By looking at this title, if you are expecting a GRR Martin type thriller blog filled with action, adventure, dragons, sex, death, plot twists, incest, and ice zombies then you, my dear friend, are going to be disappointed. It’s simply about two things, actually two experiences, that I had for the first time. One was a hailstorm and the other, a forest fire.
It was wonderful seeing the little blocks of ice falling down, nothing short of a magic. When I realized that there was a hailstorm, I rushed out of our office building like a child who had seen something for the first time and opened my mouth looking at the sky in a hope that a few pieces of ice may fall in. But the fallen cubes took other directions. They were all over my face, on nose, eyes and forehead. I have to admit that it was a bit painful to be hit by ice blocks. So, I retreated to the safety zone in the shade of the building.
The next time when hailstones hit me was during a bike ride to reach my field area. Even though I had a helmet to protect my head, the stones kept hitting one after the other. It was really annoying specially as it came with the chilly winds. The sound of ice falling on my helmet reminded me about the music I made the last time I tried my hands at drums. When I had finished my performance, a friend clapped, came next to me and said “Rehne do beta…tum se naa ho paayega”. For the love of humanity, I’ve never touched drums since then.
Then came forest fire. Every summer, it creates serious havoc in the hills. Many times, the fire is caused by the negligence of people or by natural causes, most of which start in pine forests that have needles. Sometimes, people deliberately create a fire so that it allows fresh grass to grow underneath, which could be used as fodder for cattle. This man-made fire often goes out of control and destroys many hectares of forest land. During summer, these forest fires occur so frequently that the skies here turn white with smoke.
This is a common phenomenon in forests across the world. In developed countries, they even use planes and helicopters to put out the fire. But in India, unfortunately, we currently neither have the resources nor the political will to undertake such operations. As always, it would be up to the local people and understaffed forest department to douse the fires. In the first week of June, a major forest fire engulfed areas around Mukteshwar. It even reached our organization’s guest house in Sitla where many of my colleagues live. As a response, many people including me and my friend Joseph went to the forest to put the fire out. Initially, we did not have a clue on how to do it but once we got a hang of it, the idiotic hero side of me decided to save a burning oak tree perched against a cliff. My friend warned me but I chose to ignore his advice.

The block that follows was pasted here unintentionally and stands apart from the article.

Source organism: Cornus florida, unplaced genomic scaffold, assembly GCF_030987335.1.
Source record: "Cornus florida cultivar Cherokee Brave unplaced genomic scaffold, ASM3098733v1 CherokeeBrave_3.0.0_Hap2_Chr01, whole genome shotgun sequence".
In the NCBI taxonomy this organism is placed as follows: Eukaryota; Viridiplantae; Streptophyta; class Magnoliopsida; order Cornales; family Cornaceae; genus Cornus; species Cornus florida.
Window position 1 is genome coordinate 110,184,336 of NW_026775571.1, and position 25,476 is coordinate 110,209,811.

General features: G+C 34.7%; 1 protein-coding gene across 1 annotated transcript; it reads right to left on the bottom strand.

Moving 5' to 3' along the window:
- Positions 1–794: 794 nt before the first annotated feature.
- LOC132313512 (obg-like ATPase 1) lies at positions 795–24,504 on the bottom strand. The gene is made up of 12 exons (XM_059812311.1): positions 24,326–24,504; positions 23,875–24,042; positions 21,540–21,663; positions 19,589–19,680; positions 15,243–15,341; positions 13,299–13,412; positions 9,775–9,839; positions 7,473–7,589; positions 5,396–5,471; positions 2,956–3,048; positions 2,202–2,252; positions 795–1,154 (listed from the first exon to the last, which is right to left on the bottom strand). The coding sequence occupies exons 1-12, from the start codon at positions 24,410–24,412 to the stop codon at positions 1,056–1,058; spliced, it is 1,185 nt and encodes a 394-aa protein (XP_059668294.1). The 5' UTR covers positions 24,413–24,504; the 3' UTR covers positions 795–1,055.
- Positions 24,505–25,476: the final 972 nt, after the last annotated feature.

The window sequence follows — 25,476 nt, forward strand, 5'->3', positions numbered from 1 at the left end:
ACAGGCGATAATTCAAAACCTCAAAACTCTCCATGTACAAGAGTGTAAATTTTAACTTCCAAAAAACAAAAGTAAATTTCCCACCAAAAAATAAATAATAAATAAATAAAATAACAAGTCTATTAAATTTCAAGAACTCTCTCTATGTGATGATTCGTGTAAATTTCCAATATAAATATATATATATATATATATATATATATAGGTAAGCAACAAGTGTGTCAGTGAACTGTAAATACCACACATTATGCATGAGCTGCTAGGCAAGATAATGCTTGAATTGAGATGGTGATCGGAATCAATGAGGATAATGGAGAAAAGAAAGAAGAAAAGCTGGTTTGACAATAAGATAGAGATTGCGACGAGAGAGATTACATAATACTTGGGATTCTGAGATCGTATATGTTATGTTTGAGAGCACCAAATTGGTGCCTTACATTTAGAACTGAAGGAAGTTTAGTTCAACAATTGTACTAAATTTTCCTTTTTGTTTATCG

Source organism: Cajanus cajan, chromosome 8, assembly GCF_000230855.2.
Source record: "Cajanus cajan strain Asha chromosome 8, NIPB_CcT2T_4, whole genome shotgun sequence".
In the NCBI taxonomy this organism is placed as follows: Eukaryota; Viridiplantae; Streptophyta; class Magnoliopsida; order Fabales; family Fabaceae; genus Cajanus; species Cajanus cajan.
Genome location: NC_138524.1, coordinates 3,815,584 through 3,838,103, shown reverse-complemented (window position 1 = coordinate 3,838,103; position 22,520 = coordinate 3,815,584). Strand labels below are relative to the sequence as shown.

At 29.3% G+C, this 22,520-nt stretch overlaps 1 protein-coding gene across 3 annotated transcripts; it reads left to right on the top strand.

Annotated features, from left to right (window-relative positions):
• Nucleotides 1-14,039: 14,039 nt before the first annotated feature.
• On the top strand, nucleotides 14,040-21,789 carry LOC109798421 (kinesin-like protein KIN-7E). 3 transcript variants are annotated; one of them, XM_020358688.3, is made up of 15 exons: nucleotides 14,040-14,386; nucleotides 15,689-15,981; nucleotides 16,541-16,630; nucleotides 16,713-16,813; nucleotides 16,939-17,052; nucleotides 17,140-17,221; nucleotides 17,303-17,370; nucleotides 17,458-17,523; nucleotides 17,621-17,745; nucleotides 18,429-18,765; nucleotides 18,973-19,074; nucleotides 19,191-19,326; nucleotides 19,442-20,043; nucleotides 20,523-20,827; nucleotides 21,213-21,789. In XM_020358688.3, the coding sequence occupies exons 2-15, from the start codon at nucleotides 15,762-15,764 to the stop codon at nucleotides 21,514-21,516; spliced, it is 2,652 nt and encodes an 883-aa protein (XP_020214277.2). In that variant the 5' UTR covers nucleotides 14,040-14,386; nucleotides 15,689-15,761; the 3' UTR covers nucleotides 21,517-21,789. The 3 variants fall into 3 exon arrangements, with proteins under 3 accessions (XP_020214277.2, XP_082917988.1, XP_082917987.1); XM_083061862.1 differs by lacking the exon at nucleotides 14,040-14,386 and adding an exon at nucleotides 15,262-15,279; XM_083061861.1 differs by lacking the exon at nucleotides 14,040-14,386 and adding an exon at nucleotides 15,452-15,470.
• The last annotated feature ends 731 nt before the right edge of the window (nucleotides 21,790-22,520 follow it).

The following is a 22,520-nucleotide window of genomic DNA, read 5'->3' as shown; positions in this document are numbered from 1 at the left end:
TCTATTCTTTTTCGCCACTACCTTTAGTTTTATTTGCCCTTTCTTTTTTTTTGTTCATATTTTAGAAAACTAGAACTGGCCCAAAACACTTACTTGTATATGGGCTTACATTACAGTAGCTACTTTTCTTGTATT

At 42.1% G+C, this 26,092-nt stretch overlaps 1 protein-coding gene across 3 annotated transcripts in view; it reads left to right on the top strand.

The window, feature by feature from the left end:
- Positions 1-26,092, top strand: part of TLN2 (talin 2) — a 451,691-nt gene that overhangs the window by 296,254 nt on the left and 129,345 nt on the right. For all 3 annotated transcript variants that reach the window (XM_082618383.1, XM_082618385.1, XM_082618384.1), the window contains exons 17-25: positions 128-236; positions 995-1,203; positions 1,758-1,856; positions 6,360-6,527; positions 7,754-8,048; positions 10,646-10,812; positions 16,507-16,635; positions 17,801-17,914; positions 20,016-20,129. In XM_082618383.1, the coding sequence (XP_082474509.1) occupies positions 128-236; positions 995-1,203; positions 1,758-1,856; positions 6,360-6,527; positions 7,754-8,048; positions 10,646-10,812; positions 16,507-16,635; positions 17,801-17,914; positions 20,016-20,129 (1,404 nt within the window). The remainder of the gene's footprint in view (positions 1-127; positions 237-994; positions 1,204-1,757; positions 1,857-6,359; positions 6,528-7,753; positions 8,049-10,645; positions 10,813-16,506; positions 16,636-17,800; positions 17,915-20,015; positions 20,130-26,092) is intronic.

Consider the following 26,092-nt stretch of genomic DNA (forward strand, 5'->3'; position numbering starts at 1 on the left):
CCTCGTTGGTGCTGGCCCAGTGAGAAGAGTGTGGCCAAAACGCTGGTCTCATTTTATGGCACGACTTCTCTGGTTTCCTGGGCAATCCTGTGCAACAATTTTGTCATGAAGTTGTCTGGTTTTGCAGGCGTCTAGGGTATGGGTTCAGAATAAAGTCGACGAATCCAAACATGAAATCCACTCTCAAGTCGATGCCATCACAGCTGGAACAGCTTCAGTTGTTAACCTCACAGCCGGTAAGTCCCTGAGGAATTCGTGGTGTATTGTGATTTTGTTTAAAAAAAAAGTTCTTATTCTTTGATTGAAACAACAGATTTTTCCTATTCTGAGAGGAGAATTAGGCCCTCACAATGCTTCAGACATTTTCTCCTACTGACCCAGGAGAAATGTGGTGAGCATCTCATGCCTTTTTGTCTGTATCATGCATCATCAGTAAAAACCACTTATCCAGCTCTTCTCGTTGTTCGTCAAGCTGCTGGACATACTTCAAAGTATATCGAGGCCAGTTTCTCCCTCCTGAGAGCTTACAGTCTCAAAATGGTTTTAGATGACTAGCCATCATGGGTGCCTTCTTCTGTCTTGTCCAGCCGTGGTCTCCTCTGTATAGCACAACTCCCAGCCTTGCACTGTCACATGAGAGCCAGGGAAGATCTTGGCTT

When I was climbing up the cliff, I didn’t know how will I come down and thought that I’ll figure that out later. Up there, I was able to douse most of the fire from the oak tree and grasses nearby. Suddenly, I heard people behind me shouting out my name. “Rajat! Rajat get down”. On turning and looking back, I saw an inferno, a line of forest fire that was coming towards me. Fear and adrenaline kicked in, and I climbed down the hill in record time brushing my ass against the rock and holding my hand against the cliff.
A line of fire was approaching me from the left and I was running to save my life. Luckily, I outran the fire in the nick of time. There was a wall of fire behind me. Then I saw Kishan Da, who works in the CHIRAG forestry division and was desperately trying to put out the fire. Kishan Da is one of the most amazing and sweetest human beings you will ever meet, always positive and cheerful with a welcoming smile on his face. But he was tensed that whole day. He told how he was trying to extinguish fire from 5 in the morning to now 6 in the evening. Basically, it’s his job to prevent forest fires from consuming the saplings that CHIRAG had planted.
He showed some techiniques of dousing the fire in mountains. They do it by by making a fire-line and removing all the flammable material near the fire, so that they can douse it or it dies out. I spent the rest of the evening watching him doing daring activities like running down a hill at the speed of light and coordinating with people in the villages to make a fire line. While going downhill, he fell down and hurt his arm but in spite of that, continued his relentless pursuit to put down the fire. Later at night, as he realized that he was hurt and wasn’t able to ride his bike, we dropped him at his home.
Ever since, whenever a fire breaks out somewhere, he calls me to help him out and I gladly go do it in whatever way I can.